NYC Aims to Protect Small Tenants During Lease Renewals
The commercial real estate industry is up in arms over a New York City Council bill that aims to change the city’s commercial lease renewal process. One effect of the proposed Small Business Jobs Survival Act would be the creation of a new city-supervised mediation program for lease renewal negotiations, which would permit landlords to decline a renewal only under certain circumstances.
Critics are concerned that in a market like New York, where commercial real estate investment is a driving market force, restraining the benefits of CRE investors will discourage that type of financial commitment. A possible effect would be lower property values, a major blow to an industry that’s still getting back on its feet after the recession.
The way it’s currently written, the bill would give any tenant the right to challenge a landlord’s nonrenewal, set up mediation on lease terms for all renewals, and limit security deposits to no more than two months’ rent.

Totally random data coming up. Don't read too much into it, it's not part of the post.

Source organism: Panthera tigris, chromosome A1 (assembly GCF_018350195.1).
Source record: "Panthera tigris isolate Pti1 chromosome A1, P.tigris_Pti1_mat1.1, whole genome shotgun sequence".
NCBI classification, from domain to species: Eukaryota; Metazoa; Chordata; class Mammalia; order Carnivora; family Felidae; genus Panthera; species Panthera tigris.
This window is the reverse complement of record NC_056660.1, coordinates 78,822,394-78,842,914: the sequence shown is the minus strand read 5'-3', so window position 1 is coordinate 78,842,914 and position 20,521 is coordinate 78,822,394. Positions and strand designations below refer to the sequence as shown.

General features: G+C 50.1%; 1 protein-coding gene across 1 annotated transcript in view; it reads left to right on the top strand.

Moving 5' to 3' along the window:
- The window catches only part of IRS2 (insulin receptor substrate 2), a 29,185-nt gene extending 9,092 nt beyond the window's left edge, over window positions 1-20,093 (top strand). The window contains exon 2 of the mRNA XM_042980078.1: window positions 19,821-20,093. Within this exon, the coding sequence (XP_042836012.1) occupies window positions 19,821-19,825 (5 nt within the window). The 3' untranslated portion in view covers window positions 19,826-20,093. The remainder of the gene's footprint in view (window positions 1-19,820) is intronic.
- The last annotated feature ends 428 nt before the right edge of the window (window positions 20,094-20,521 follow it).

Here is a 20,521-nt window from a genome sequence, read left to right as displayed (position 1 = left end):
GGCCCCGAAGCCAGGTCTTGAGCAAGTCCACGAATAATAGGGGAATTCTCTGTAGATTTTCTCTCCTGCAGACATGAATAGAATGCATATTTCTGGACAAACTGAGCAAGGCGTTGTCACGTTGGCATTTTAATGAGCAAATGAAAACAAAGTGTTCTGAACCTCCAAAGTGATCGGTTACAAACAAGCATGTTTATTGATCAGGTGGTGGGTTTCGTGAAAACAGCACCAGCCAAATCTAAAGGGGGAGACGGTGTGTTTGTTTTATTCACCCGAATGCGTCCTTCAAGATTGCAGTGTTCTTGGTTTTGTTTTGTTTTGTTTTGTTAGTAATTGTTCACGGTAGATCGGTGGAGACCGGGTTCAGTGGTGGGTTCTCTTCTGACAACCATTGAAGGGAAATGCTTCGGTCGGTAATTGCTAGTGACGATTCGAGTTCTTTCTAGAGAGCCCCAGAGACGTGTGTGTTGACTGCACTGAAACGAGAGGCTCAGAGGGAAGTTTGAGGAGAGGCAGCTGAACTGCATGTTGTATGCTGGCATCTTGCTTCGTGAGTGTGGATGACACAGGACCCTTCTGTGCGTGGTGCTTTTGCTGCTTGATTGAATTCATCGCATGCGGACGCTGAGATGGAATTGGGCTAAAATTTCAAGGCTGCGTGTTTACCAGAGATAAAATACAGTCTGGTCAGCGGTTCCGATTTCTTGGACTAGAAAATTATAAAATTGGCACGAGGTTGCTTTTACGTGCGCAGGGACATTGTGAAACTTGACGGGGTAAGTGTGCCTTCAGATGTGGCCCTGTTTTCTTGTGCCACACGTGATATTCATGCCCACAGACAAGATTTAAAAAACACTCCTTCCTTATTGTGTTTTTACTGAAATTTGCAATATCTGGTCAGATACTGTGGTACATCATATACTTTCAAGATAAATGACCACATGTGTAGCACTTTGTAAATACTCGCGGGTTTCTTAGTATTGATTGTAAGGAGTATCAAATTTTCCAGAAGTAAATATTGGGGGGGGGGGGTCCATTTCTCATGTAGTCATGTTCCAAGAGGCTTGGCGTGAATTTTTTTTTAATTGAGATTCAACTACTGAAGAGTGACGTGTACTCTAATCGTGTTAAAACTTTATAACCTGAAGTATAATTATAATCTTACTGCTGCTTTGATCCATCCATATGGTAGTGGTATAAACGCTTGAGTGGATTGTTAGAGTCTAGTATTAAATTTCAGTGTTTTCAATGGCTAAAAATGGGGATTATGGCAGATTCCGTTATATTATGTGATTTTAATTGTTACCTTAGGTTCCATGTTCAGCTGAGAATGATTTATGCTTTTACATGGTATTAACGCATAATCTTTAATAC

Supporters of the bill feel that it would provide so-called “mom and pop” tenants with a better chance of survival because small businesses sometimes have difficulty during the lease renewal process and there currently is no recourse for them. The bill’s mediation terms would supposedly fix that, providing a way for landlords and tenants to settle disputes fairly.
Nine lawmakers have co-sponsored the bill, which could ultimately lead to a lawsuit challenging whether New York City has the authority to implement the changes. They say that protecting small businesses, which are often responsible for gentrification of previously rough neighborhoods, is a priority. Critics say there are other methods that could be used, rather than putting restrictions on landlords who already have taken risks on such tenants.